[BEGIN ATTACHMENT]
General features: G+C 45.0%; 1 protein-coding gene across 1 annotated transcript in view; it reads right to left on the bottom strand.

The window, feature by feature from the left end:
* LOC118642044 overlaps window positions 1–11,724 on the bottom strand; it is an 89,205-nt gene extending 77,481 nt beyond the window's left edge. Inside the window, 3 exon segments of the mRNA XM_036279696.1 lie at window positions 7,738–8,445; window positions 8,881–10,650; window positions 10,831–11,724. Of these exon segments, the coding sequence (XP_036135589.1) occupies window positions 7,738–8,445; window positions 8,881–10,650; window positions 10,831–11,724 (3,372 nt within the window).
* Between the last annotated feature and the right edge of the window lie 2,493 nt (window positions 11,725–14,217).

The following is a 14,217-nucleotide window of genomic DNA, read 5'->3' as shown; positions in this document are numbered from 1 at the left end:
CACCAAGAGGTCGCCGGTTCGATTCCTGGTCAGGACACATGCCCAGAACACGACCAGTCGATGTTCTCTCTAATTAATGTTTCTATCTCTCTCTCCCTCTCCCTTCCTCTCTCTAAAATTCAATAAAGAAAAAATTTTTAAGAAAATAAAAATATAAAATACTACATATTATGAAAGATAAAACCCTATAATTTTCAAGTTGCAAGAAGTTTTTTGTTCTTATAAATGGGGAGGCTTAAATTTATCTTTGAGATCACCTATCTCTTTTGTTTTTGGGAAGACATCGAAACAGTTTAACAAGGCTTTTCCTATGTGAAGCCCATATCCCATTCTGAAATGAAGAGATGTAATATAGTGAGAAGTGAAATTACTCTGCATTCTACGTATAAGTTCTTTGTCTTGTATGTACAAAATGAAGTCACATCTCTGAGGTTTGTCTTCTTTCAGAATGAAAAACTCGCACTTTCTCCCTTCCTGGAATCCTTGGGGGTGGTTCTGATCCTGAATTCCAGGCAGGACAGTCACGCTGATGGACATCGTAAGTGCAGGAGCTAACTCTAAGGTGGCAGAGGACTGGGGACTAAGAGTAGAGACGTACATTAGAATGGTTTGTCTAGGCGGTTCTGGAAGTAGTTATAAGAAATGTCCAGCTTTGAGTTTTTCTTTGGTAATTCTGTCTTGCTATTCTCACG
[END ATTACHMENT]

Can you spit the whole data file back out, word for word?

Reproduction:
General features: G+C 45.0%; 1 protein-coding gene across 1 annotated transcript in view; it reads right to left on the bottom strand.

The window, feature by feature from the left end:
* LOC118642044 overlaps window positions 1–11,724 on the bottom strand; it is an 89,205-nt gene extending 77,481 nt beyond the window's left edge. Inside the window, 3 exon segments of the mRNA XM_036279696.1 lie at window positions 7,738–8,445; window positions 8,881–10,650; window positions 10,831–11,724. Of these exon segments, the coding sequence (XP_036135589.1) occupies window positions 7,738–8,445; window positions 8,881–10,650; window positions 10,831–11,724 (3,372 nt within the window).
* Between the last annotated feature and the right edge of the window lie 2,493 nt (window positions 11,725–14,217).

The following is a 14,217-nucleotide window of genomic DNA, read 5'->3' as shown; positions in this document are numbered from 1 at the left end:
CACCAAGAGGTCGCCGGTTCGATTCCTGGTCAGGACACATGCCCAGAACACGACCAGTCGATGTTCTCTCTAATTAATGTTTCTATCTCTCTCTCCCTCTCCCTTCCTCTCTCTAAAATTCAATAAAGAAAAAATTTTTAAGAAAATAAAAATATAAAATACTACATATTATGAAAGATAAAACCCTATAATTTTCAAGTTGCAAGAAGTTTTTTGTTCTTATAAATGGGGAGGCTTAAATTTATCTTTGAGATCACCTATCTCTTTTGTTTTTGGGAAGACATCGAAACAGTTTAACAAGGCTTTTCCTATGTGAAGCCCATATCCCATTCTGAAATGAAGAGATGTAATATAGTGAGAAGTGAAATTACTCTGCATTCTACGTATAAGTTCTTTGTCTTGTATGTACAAAATGAAGTCACATCTCTGAGGTTTGTCTTCTTTCAGAATGAAAAACTCGCACTTTCTCCCTTCCTGGAATCCTTGGGGGTGGTTCTGATCCTGAATTCCAGGCAGGACAGTCACGCTGATGGACATCGTAAGTGCAGGAGCTAACTCTAAGGTGGCAGAGGACTGGGGACTAAGAGTAGAGACGTACATTAGAATGGTTTGTCTAGGCGGTTCTGGAAGTAGTTATAAGAAATGTCCAGCTTTGAGTTTTTCTTTGGTAATTCTGTCTTGCTATTCTCACG